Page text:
Presented with an opportunity to expand or limit the scope of third party liability for impaired driving, the New Hampshire Supreme Court recently did neither, in a decision which raises significant questions but offers few answers.
Weaver v. Stewart, 2016 WL 6276083 (N.H. Oct. 27, 2016), arose out of a fatal collision between the plaintiffs and an impaired driver (Stewart). The accident occurred around noon, approximately twelve hours after Stewart had been pulled over by a Pelham police officer and charged with driving under the influence. At the time of his initial arrest, Stewart’s vehicle was towed at the request of police. He was released from police custody after approximately two hours, and the following morning he retrieved his vehicle from the towing company (Woody’s Auto Repair & Towing). Several hours later, he drove into oncoming traffic and struck two motorcycles, injuring both operators and killing a passenger. Following the accident, he was found to be under the influence of “multiple drugs, including Xanax.”
The plaintiffs filed suit against the Town of Pelham, the arresting officer and the chief of police (“the Pelham defendants”), as well as the towing company. They argued that the Pelham defendants could be held liable on a “negligent entrustment” theory for having allowed Stewart to retrieve his vehicle when they knew or should have known that he was impaired. They also argued that Woody’s was liable for negligent entrustment and/or for negligently releasing the vehicle to an intoxicated person. Summary judgment was entered for the defendants, and the plaintiffs appealed.
“Negligent entrustment” liability typically applies only to the owner of a vehicle, who allows an incompetent driver to use his vehicle despite knowledge of that person’s incompetence. It is questionable whether the theory would apply to either the Pelham defendants or the towing company, but the plaintiffs argued that it should be expanded to cover anyone with “control” of a vehicle. Woody’s argued against broadening the theory, and maintained that it owed no legal duty to refuse to release a vehicle to its owner, even if that person were impaired. The Pelham defendants chose not to challenge the applicability of negligent entrustment, but focused instead on the assertion that, as public officials, they were entitled to immunity from liability. All of the defendants also argued that the evidence was insufficient to establish negligence in any event, because the plaintiffs failed to prove that they knew or should have known that Stewart was still impaired when he retrieved the vehicle.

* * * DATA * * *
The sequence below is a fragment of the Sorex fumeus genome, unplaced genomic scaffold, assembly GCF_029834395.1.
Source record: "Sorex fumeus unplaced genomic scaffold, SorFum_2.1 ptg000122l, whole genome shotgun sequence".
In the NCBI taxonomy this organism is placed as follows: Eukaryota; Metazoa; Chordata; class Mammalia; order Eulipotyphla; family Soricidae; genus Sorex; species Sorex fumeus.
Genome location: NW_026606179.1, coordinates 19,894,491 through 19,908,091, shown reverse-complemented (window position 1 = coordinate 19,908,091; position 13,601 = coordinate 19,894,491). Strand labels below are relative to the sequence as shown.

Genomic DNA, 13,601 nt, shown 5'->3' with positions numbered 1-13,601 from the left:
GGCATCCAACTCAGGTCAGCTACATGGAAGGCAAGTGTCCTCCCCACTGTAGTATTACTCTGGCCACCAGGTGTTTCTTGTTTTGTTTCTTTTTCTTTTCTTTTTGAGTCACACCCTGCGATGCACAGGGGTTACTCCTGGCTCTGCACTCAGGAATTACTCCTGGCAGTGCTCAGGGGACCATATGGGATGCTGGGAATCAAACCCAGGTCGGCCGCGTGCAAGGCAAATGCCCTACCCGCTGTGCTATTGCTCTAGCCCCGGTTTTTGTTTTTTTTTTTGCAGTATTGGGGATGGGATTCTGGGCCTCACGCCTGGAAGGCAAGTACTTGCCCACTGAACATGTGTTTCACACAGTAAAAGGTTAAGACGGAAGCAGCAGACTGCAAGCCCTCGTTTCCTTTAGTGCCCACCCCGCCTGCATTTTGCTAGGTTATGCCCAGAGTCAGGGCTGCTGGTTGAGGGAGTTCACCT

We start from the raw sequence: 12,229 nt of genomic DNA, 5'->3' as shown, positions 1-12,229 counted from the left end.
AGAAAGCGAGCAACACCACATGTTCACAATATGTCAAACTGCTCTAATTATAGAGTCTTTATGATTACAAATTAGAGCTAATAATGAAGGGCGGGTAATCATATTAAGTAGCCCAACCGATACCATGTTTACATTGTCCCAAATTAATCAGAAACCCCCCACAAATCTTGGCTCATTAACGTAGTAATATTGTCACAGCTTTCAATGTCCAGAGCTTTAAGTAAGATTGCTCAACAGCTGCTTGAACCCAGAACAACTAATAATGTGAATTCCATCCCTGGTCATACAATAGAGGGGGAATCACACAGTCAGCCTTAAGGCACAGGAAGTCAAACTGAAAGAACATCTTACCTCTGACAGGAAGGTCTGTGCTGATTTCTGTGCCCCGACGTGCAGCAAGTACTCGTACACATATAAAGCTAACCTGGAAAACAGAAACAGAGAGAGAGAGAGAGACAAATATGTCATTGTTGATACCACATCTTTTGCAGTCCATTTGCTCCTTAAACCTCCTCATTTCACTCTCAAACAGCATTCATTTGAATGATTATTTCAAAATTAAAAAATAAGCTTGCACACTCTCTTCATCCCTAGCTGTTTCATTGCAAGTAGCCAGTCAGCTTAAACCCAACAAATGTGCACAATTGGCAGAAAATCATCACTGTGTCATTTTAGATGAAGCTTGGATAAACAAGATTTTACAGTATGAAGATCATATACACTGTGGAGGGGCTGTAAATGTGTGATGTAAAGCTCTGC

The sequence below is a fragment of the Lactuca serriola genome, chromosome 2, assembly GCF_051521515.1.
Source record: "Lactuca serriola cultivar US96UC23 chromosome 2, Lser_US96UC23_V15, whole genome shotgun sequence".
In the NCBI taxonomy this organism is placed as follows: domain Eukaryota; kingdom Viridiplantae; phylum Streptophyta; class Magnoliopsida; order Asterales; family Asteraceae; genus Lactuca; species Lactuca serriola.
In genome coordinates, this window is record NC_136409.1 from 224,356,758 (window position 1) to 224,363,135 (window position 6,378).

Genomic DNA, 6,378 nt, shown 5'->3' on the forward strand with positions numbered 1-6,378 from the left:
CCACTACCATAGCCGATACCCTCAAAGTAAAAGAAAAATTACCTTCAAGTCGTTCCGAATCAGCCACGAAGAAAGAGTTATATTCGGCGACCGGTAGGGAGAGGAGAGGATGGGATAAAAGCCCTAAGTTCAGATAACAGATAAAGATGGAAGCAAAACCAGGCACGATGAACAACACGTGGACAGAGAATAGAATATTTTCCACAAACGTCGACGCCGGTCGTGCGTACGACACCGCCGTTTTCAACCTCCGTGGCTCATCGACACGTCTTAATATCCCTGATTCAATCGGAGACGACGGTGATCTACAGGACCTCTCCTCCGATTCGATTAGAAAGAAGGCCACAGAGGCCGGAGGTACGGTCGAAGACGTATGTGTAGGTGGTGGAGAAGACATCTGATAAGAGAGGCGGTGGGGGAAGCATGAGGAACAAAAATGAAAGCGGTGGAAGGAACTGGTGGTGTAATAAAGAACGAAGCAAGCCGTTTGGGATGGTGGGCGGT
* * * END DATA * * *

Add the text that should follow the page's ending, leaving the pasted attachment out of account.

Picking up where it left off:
In affirming the judgment of the lower court, the New Hampshire Supreme Court sidestepped the potentially thorny issues regarding the applicability of negligent entrustment to non-owners, the scope of official immunity, and the imposition of a duty on third parties to prevent an intoxicated person from driving his own vehicle. Instead, the Court focused exclusively on the limited evidence of Stewart’s condition when he retrieved the vehicle, hours after his arrest and before the accident. Both the officer who spoke with Stewart by telephone that morning and the Woody’s employee who returned the vehicle testified that Stewart did not display any signs of intoxication, and the plaintiffs’ expert expressed no opinion on Stewart’s condition that morning. However, there was evidence that Stewart left an “incoherent” voice mail message for the officer within a couple of hours after picking up the vehicle. Stewart himself testified that he had virtually no memory of the time between his arrest and the accident twelve hours later, and said it “would have been obvious” that he was still impaired when he retrieved the vehicle. Nevertheless, the Court concluded that the evidence of Stewart’s condition at the critical time was merely speculative, and that a jury could not reasonably infer that he displayed signs of intoxication when he spoke to the officer and/or when he retrieved his vehicle.
While the evidence was undeniably weak, the summary judgment standard required that it be viewed in the light most favorable to the plaintiffs. As such, it is somewhat surprising that the Court opted to affirm the judgment by ruling that the evidence was legally insufficient. The fact that it did so without offering any hint of its inclinations in regard to the significant legal issues presented could be interpreted to suggest that there is disagreement among the justices over whether the scope of negligent entrustment liability should be expanded. It might also mean that the Court prefers to wait for a case with clearer facts before setting a precedent with potentially far-reaching implications. In any event, by declining to foreclose the possibility that a third party might be held liable for failing to prevent an intoxicated person from driving his own vehicle, the decision leaves New Hampshire law in a state of lingering uncertainty.